# Geometry 1 (G1)

# Fitting It In

**How many Northern Irelands can you fit into Scotland?**

For those new to RME, **Fitting It In (G1)** effortlessly showcases the way in which robust contexts can elicit a range of emergent mathematical strategies. Students work on a series of problems—comparing the relative sizes of countries, pricing tiles, and “seeing” squares where there are none to be seen. Through **“finger-to-thumb” measurement techniques**, tracing paper and other naturally provoked strategies, students develop a firm grasp of the meaning behind **conservation of area** and associated** area formulae**. By the end of the module, learners will have developed a nuanced account of the area of triangles and quadrilaterals—understanding not simply how to measure their size, but also how these shapes are built from and related to one another through various** transformations **(including cutting, gluing, rotating and stretching).

# Overview of Fitting It In

#### Section A: Comparing Sizes

**Lessons 1: Comparing Countries**

Students compare the relative size of countries in the UK. Using various materials, they refine the informal strategies that are core to this module’s focus on conservation of area. These may include fitting one country into another, superimposing one shape onto another, or cutting up and repositioning parts of a shape. Given the population of Wales, students are asked to estimate the population of other UK countries.

**Lesson 2: Christmas Tree Farms**

Students develop strategies for comparing the number of Christmas trees growing in forests of irregular dimensions. These strategies could incorporate a variety of counting systems ranging from touch counting to multiplication, but they also link up with area estimations based on tracing, superimposing and repositioning parts of one forest onto another. Through the context of pricing pieces of slate, students view smaller pieces of slate as a portion of a larger square slate tile.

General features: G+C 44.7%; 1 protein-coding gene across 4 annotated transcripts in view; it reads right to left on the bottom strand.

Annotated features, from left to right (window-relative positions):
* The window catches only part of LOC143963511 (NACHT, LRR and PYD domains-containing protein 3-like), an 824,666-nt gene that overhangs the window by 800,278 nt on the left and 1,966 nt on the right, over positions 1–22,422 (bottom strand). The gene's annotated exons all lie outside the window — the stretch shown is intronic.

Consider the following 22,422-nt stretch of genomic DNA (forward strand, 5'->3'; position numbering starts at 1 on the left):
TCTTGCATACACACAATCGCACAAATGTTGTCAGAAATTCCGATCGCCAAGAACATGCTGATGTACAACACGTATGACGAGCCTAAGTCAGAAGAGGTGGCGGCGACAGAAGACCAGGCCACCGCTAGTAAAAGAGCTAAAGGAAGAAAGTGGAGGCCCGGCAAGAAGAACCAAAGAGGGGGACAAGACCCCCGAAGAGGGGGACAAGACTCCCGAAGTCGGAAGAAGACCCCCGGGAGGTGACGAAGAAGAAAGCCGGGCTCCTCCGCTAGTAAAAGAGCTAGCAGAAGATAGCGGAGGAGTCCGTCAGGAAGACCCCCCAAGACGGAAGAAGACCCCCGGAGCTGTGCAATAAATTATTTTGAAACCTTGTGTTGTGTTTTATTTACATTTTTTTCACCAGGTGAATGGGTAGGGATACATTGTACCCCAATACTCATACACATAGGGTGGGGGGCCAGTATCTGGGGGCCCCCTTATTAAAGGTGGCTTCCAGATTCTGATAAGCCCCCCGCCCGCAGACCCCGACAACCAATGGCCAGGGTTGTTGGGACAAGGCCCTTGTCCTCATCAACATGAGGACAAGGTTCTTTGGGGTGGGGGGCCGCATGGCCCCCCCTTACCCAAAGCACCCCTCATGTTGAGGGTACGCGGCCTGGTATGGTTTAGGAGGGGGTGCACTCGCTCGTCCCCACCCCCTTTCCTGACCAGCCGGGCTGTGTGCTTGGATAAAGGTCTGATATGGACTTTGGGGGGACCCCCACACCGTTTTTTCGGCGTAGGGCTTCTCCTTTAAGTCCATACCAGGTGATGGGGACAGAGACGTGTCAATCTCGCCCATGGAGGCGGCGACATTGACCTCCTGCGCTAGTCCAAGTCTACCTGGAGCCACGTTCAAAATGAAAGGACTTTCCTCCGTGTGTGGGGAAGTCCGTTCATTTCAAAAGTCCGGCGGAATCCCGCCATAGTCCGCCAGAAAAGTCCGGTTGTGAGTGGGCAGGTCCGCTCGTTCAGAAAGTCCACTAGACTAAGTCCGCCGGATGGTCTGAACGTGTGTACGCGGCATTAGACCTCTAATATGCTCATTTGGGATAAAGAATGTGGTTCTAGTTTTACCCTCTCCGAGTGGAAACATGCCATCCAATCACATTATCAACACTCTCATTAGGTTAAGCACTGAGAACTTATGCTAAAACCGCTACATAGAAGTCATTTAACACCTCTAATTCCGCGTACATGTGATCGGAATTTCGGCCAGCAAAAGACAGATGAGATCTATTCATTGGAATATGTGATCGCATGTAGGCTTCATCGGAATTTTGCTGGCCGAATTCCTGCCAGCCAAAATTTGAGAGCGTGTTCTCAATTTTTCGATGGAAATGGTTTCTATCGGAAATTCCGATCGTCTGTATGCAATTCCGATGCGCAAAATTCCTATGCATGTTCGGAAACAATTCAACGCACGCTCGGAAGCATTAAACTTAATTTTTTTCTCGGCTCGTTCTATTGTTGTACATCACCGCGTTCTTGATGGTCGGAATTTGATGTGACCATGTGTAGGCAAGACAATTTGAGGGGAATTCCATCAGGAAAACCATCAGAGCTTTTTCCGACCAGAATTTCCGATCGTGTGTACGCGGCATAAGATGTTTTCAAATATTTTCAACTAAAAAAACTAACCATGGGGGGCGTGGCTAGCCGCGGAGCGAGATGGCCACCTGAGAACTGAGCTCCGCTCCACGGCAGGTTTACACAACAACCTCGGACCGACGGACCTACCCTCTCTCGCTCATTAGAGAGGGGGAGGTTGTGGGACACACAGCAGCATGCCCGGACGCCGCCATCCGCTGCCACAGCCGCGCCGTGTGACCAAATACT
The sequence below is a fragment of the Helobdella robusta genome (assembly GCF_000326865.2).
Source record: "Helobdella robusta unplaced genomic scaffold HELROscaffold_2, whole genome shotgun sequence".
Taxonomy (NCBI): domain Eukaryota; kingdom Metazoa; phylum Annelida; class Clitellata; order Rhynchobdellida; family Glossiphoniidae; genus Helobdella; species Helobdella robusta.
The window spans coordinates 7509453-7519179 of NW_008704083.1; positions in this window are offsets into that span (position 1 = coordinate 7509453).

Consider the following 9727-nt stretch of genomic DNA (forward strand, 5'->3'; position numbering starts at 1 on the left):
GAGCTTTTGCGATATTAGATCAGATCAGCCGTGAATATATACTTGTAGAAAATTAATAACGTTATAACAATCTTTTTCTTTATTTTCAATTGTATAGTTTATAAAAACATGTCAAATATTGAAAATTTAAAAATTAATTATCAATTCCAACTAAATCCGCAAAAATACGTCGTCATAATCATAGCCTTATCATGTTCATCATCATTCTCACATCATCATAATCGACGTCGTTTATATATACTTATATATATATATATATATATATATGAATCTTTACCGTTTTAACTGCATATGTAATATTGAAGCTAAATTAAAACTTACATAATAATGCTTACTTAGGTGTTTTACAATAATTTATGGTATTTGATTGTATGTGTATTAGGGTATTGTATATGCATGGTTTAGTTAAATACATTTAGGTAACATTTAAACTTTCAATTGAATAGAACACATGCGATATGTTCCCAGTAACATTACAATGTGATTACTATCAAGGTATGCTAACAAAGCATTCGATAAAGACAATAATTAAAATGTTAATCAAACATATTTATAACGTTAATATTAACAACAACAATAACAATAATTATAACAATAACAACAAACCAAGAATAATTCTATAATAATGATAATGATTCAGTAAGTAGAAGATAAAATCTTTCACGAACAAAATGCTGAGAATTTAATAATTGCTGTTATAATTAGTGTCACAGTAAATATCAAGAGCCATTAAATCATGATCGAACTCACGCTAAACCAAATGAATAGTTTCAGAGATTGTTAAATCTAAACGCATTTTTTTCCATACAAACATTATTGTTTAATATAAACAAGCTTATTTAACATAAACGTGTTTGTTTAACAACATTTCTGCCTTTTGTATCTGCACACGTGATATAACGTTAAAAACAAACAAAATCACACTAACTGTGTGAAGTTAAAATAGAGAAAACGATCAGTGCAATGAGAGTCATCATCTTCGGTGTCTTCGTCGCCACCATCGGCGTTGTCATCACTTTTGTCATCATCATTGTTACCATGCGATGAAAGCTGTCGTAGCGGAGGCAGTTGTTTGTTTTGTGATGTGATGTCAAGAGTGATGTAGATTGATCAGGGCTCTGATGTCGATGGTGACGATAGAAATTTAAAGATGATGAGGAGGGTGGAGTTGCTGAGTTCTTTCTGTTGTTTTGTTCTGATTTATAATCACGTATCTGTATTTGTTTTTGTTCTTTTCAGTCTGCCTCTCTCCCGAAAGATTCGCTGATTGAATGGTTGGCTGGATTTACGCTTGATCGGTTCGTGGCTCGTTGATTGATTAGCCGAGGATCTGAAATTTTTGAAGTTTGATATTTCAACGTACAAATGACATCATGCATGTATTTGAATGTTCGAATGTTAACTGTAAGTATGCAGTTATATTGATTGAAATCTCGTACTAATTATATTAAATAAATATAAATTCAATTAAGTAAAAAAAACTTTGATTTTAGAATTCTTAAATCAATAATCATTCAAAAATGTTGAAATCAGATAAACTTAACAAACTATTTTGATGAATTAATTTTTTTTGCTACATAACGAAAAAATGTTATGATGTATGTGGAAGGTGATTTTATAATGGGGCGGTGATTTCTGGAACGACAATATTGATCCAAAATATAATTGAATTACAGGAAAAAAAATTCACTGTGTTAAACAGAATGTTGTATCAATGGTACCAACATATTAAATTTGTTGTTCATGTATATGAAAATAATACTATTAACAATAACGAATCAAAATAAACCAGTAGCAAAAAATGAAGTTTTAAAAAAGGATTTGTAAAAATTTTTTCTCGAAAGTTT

**Lesson 3: Jewellery Design**

In trying to work out fair prices for pieces of glass jewellery and tiles, students continue to develop a range of strategies for comparing shapes with a standard square. These strategies include cutting up a shape and repositioning to make full squares or seeing part of a shape as a fraction of a whole square.

#### Section B: Tiling

**Lesson 4: Designing Your Own Tiling**

Students create their own tiling patterns and related pricing structure. This provides opportunities to refine and develop previous strategies. By considering the tasks involved and the time taken to tile a rectangular space with a range of tile designs, students find ways to ‘fast count’ the number of tiles within an array.

**Lesson 5: Tessellations**

Initially, students check to see if they can draw a tessellation pattern using specific tile shapes. The process of cutting off part of a shape and repositioning it elsewhere, so conserving the area of a shape is explored in detail. In particular, students use this process to turn a shape which easily tessellates (a rectangle) into a complex tessellation shape.

**Lesson 6: Wallpaper Patterns**